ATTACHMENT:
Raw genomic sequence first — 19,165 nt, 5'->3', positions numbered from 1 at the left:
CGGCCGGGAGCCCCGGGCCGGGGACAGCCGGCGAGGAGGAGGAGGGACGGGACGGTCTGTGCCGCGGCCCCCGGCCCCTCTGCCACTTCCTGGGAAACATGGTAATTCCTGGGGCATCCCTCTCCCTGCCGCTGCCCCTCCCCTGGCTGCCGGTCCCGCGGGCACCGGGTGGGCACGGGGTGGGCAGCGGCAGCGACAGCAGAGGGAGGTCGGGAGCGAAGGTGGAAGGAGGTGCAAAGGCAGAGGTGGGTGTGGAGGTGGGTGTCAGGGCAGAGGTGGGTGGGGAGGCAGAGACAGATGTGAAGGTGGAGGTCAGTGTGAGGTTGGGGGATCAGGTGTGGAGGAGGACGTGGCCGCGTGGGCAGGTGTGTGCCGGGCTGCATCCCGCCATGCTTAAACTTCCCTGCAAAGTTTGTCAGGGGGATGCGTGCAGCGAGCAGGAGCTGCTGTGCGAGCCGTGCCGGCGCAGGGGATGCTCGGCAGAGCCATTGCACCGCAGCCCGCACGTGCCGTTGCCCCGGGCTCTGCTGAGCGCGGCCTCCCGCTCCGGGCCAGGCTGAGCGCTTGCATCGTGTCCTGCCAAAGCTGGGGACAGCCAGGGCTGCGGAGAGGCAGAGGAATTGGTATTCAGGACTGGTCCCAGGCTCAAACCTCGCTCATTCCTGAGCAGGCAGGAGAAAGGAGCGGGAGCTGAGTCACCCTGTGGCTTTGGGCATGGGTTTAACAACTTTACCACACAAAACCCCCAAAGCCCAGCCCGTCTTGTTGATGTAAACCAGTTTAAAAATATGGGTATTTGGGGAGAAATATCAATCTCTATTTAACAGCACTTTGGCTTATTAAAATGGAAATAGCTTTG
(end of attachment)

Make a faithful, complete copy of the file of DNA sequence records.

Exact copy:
Raw genomic sequence first — 19,165 nt, 5'->3', positions numbered from 1 at the left:
CGGCCGGGAGCCCCGGGCCGGGGACAGCCGGCGAGGAGGAGGAGGGACGGGACGGTCTGTGCCGCGGCCCCCGGCCCCTCTGCCACTTCCTGGGAAACATGGTAATTCCTGGGGCATCCCTCTCCCTGCCGCTGCCCCTCCCCTGGCTGCCGGTCCCGCGGGCACCGGGTGGGCACGGGGTGGGCAGCGGCAGCGACAGCAGAGGGAGGTCGGGAGCGAAGGTGGAAGGAGGTGCAAAGGCAGAGGTGGGTGTGGAGGTGGGTGTCAGGGCAGAGGTGGGTGGGGAGGCAGAGACAGATGTGAAGGTGGAGGTCAGTGTGAGGTTGGGGGATCAGGTGTGGAGGAGGACGTGGCCGCGTGGGCAGGTGTGTGCCGGGCTGCATCCCGCCATGCTTAAACTTCCCTGCAAAGTTTGTCAGGGGGATGCGTGCAGCGAGCAGGAGCTGCTGTGCGAGCCGTGCCGGCGCAGGGGATGCTCGGCAGAGCCATTGCACCGCAGCCCGCACGTGCCGTTGCCCCGGGCTCTGCTGAGCGCGGCCTCCCGCTCCGGGCCAGGCTGAGCGCTTGCATCGTGTCCTGCCAAAGCTGGGGACAGCCAGGGCTGCGGAGAGGCAGAGGAATTGGTATTCAGGACTGGTCCCAGGCTCAAACCTCGCTCATTCCTGAGCAGGCAGGAGAAAGGAGCGGGAGCTGAGTCACCCTGTGGCTTTGGGCATGGGTTTAACAACTTTACCACACAAAACCCCCAAAGCCCAGCCCGTCTTGTTGATGTAAACCAGTTTAAAAATATGGGTATTTGGGGAGAAATATCAATCTCTATTTAACAGCACTTTGGCTTATTAAAATGGAAATAGCTTTG